Studies have reported significantly elevated relative risk among family members of persons with binge-eating disorder, and data from twin studies indicated a range of heritability estimates from 41% to 57%.
Binge-eating disorder was added as a distinct disorder in the DSM-5 after extensive research supported its clinical use and validity. The significant difference from the preliminary DSM-IV criteria required for diagnosis included a minimum average frequency from at least twice weekly for 6 months to at least once weekly over the preceding 3 months. Binge-eating disorder can also include night eating with resultant weight gain, but by definition does not include the use of vomiting or medications, such as laxatives, emetics, or diuretics.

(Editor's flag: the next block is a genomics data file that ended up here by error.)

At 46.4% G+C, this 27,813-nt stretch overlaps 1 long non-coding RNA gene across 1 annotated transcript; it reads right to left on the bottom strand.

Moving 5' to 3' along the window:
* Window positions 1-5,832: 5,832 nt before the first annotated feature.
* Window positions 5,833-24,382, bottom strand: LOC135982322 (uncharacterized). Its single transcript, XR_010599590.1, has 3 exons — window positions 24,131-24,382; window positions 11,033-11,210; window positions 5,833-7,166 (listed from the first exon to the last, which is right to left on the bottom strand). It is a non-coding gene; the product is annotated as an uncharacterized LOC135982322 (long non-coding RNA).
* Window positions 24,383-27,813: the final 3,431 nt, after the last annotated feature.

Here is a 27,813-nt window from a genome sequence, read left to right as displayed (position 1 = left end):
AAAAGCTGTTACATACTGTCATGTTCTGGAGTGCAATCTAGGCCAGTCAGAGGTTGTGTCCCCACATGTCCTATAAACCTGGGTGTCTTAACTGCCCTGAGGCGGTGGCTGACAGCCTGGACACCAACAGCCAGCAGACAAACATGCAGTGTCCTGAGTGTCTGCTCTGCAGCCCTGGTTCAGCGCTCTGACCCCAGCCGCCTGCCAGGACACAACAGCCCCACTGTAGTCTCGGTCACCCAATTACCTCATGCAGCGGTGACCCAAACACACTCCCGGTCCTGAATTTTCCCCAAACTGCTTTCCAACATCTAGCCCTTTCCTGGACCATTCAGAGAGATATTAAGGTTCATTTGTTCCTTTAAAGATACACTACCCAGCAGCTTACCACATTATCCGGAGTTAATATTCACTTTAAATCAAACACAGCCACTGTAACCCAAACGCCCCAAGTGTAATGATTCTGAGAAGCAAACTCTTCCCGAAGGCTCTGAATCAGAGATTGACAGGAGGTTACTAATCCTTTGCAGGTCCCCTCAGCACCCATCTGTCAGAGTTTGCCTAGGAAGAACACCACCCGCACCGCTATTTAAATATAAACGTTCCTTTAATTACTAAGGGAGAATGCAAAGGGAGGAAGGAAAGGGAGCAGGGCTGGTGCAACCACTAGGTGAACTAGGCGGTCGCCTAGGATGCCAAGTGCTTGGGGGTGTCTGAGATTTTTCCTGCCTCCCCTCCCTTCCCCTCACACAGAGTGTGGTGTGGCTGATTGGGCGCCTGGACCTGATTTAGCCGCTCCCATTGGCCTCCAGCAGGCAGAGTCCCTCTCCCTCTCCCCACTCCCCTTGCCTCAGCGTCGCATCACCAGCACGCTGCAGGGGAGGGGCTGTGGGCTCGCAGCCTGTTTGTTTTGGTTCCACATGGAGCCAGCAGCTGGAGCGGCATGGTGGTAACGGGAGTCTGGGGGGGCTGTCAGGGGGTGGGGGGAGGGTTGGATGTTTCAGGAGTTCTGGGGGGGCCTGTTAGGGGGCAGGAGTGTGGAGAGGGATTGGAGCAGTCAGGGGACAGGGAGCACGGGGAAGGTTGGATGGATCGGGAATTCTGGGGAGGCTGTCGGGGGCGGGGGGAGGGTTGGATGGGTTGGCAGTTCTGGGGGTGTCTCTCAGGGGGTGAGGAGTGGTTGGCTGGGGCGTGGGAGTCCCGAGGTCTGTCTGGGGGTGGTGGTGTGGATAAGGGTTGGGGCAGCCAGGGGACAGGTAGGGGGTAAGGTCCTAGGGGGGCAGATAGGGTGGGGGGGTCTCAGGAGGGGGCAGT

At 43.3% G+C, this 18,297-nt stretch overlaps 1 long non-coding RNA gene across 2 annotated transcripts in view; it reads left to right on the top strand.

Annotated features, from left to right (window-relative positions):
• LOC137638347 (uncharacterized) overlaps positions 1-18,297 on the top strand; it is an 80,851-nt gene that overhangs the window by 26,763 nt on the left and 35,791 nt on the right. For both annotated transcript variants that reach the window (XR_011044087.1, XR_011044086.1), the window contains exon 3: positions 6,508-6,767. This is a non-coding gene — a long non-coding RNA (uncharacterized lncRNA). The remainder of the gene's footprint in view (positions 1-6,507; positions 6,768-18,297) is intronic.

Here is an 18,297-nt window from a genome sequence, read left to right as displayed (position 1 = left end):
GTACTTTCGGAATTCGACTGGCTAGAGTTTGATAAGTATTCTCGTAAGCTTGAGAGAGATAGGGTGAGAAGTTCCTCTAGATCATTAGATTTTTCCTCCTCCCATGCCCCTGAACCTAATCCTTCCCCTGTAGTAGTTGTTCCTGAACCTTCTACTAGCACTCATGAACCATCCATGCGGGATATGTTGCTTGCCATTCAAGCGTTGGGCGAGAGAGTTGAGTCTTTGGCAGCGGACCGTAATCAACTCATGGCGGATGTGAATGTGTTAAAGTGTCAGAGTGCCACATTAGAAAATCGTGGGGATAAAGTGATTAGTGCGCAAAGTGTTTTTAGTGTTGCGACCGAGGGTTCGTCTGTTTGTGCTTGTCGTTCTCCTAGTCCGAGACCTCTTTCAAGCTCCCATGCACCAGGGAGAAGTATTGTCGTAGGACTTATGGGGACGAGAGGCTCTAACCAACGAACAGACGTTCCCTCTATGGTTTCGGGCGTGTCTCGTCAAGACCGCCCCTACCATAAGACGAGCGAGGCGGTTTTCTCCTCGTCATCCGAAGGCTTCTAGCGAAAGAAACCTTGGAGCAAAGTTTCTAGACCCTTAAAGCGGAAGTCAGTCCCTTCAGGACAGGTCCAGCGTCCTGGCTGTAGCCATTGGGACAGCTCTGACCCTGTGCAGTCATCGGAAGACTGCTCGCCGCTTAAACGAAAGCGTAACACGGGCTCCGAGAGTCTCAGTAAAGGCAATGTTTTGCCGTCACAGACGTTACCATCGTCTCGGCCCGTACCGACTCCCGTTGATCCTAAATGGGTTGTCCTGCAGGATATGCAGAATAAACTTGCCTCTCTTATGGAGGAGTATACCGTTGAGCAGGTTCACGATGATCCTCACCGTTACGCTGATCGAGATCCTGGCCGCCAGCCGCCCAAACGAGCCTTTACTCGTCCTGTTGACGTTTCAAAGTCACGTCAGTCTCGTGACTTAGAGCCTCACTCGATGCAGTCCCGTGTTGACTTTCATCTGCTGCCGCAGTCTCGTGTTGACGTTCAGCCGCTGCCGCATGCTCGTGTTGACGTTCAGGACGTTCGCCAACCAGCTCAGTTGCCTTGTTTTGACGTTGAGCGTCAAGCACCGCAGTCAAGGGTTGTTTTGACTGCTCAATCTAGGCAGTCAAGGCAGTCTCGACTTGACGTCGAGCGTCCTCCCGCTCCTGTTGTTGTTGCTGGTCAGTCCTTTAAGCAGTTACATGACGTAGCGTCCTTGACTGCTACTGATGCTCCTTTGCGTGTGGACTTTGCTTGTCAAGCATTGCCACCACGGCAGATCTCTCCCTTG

In a study of a large cohort of adolescents and young adults, the prevalence of overeating or binge eating increased with age and peaked at 3.2% at age 19 years; it was more common among females than males, with 2.3%-3.1% of females and 0.3%-1% of males reporting binge eating between age 16 and 24 years.
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Cite this: Stephen Soreff. Fast Five Quiz: Test Your Knowledge of Binge-Eating Disorder - Medscape - Nov 08, 2017.